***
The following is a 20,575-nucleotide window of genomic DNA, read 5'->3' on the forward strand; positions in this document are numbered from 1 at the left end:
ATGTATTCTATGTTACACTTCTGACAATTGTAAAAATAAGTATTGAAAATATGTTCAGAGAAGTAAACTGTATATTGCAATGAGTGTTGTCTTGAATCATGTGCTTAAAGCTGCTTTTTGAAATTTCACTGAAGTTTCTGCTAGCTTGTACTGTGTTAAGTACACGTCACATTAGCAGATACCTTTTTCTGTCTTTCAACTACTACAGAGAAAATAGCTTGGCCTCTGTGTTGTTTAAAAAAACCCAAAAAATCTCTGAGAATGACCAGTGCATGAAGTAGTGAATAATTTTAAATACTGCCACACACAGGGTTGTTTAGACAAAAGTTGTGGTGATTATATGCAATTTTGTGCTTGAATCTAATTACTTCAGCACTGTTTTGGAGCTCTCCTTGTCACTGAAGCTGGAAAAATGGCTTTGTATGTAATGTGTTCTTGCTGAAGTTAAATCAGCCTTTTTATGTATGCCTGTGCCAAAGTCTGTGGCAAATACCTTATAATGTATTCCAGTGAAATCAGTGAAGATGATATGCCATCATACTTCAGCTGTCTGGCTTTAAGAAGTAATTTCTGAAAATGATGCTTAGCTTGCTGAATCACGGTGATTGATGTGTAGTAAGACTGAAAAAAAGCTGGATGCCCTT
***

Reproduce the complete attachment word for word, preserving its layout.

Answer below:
The following is a 20,575-nucleotide window of genomic DNA, read 5'->3' on the forward strand; positions in this document are numbered from 1 at the left end:
ATGTATTCTATGTTACACTTCTGACAATTGTAAAAATAAGTATTGAAAATATGTTCAGAGAAGTAAACTGTATATTGCAATGAGTGTTGTCTTGAATCATGTGCTTAAAGCTGCTTTTTGAAATTTCACTGAAGTTTCTGCTAGCTTGTACTGTGTTAAGTACACGTCACATTAGCAGATACCTTTTTCTGTCTTTCAACTACTACAGAGAAAATAGCTTGGCCTCTGTGTTGTTTAAAAAAACCCAAAAAATCTCTGAGAATGACCAGTGCATGAAGTAGTGAATAATTTTAAATACTGCCACACACAGGGTTGTTTAGACAAAAGTTGTGGTGATTATATGCAATTTTGTGCTTGAATCTAATTACTTCAGCACTGTTTTGGAGCTCTCCTTGTCACTGAAGCTGGAAAAATGGCTTTGTATGTAATGTGTTCTTGCTGAAGTTAAATCAGCCTTTTTATGTATGCCTGTGCCAAAGTCTGTGGCAAATACCTTATAATGTATTCCAGTGAAATCAGTGAAGATGATATGCCATCATACTTCAGCTGTCTGGCTTTAAGAAGTAATTTCTGAAAATGATGCTTAGCTTGCTGAATCACGGTGATTGATGTGTAGTAAGACTGAAAAAAAGCTGGATGCCCTT